Ancient Cities of the New World

Foreword by Michael Smith, Marilyn Masson, and John Janusek, Series Editors

Published by: University Press of Florida

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Ancient Cities of the New World

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Cusco

Urbanism and Archaeology in the Inka World

Ian Farrington

One person’s lifelong research pursuit is brought to fruition here, in the first major publication on the planning and archaeology of the Inka capital of Cusco. No other book to date has focused so extensively on the oldest existing city in the Americas, the “navel of the world” according to the Inka Empire, a fascinating and complex urban landscape that grew and evolved over 3,000 years of continuous human habitation.

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Tenochtitlan

Capital of the Aztec Empire

José Luis de Rojas

Tenochtitlan, capital of the Aztec empire before the Spanish conquest, rivaled any other great city of its time. In Europe, only Paris, Venice, and Constantinople were larger. Cradled in the Valley of Mexico, the city is unique among New World capitals in that it was well-described and chronicled by the conquistadors who subsequently demolished it. This means that, though centuries of redevelopment have frustrated efforts to access the ancient city’s remains, much can be told about its urban landscape, politics, economy, and religion.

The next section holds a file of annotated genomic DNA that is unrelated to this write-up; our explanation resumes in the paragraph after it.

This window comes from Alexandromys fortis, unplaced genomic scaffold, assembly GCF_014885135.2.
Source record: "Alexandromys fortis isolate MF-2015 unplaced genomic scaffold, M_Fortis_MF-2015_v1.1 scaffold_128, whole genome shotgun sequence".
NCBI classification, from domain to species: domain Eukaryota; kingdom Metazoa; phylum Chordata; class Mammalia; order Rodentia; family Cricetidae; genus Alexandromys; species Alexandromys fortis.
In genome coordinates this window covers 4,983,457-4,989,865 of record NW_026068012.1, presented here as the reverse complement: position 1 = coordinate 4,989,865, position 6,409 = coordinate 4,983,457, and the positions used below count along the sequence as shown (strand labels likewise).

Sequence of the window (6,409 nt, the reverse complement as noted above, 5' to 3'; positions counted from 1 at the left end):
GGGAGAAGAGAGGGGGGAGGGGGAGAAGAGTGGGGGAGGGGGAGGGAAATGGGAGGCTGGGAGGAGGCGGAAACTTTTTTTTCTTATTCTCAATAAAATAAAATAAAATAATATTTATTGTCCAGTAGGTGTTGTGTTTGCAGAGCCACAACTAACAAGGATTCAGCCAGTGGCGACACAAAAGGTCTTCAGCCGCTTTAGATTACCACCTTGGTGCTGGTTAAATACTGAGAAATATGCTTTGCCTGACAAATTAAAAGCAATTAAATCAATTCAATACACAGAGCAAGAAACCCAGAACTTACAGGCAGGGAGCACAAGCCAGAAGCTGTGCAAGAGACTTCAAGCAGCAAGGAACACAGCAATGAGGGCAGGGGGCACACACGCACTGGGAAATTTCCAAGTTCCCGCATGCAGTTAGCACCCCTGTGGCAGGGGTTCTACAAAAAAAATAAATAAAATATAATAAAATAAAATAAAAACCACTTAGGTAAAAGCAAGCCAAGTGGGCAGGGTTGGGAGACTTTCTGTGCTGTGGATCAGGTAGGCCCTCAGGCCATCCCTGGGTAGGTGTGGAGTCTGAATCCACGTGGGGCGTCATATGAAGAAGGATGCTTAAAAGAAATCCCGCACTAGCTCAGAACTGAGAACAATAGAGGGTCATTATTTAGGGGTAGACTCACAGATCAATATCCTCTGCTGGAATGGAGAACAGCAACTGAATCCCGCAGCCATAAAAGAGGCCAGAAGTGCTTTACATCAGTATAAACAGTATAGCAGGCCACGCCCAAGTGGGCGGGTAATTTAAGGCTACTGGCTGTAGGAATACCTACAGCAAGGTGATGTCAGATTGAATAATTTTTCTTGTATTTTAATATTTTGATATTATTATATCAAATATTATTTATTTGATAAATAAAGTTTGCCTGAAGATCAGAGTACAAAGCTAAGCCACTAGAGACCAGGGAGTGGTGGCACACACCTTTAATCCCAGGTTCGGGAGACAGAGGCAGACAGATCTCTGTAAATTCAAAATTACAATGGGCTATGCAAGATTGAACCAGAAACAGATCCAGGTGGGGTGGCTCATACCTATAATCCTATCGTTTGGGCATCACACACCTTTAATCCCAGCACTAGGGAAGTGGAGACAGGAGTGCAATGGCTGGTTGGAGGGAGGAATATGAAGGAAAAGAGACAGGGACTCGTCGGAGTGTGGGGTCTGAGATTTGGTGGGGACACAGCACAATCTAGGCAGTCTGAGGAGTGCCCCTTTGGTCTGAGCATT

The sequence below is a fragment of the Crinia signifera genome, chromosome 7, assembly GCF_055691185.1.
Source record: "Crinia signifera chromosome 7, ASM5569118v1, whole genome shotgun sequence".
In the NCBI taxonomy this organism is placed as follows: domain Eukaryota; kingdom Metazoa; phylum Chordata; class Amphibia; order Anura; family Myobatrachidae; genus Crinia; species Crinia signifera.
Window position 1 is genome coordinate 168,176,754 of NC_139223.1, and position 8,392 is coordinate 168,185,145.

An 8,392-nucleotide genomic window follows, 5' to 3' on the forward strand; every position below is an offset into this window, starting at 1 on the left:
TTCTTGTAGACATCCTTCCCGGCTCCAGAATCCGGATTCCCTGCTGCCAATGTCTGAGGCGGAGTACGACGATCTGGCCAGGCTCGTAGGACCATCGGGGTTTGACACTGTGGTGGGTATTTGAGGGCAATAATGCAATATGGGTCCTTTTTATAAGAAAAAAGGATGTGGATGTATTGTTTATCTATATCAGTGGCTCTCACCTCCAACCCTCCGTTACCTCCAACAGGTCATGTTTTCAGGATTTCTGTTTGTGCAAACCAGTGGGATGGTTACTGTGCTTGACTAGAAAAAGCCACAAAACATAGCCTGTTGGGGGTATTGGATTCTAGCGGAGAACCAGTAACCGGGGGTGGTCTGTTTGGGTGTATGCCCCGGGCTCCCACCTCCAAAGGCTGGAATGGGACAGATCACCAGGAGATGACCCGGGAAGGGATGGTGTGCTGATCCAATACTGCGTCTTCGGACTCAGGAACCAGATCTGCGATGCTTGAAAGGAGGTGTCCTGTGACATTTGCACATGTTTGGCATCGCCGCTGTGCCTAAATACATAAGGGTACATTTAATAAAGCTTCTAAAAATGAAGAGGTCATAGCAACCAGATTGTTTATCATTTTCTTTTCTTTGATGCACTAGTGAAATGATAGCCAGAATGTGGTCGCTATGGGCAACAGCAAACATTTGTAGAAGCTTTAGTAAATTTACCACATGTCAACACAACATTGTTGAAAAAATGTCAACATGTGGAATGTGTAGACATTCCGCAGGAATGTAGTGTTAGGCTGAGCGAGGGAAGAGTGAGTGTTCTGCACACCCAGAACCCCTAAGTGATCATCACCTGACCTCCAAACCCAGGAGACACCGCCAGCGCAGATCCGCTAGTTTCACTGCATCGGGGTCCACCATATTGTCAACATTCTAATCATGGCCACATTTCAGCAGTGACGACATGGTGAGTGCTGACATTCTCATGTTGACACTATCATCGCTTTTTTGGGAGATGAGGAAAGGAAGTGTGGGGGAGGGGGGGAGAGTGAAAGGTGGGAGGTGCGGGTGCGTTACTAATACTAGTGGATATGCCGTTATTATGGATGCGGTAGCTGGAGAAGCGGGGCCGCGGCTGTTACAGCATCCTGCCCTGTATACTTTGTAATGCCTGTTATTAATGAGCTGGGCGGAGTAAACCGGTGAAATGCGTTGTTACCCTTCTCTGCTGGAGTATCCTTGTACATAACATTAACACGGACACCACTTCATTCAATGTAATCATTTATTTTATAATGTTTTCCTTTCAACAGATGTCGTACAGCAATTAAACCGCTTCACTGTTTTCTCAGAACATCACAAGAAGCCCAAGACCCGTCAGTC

While Tenochtitlan commands a great deal of attention from archaeologists and Mesoamerican scholars, very little has been written about the city for a non-technical audience in English. In this fascinating book, eminent expert José Luis de Rojas presents an accessible yet authoritative exploration of this famous city--interweaving glimpses into its inhabitants’ daily lives with the broader stories of urbanization, culture, and the rise and fall of the Aztec empire.

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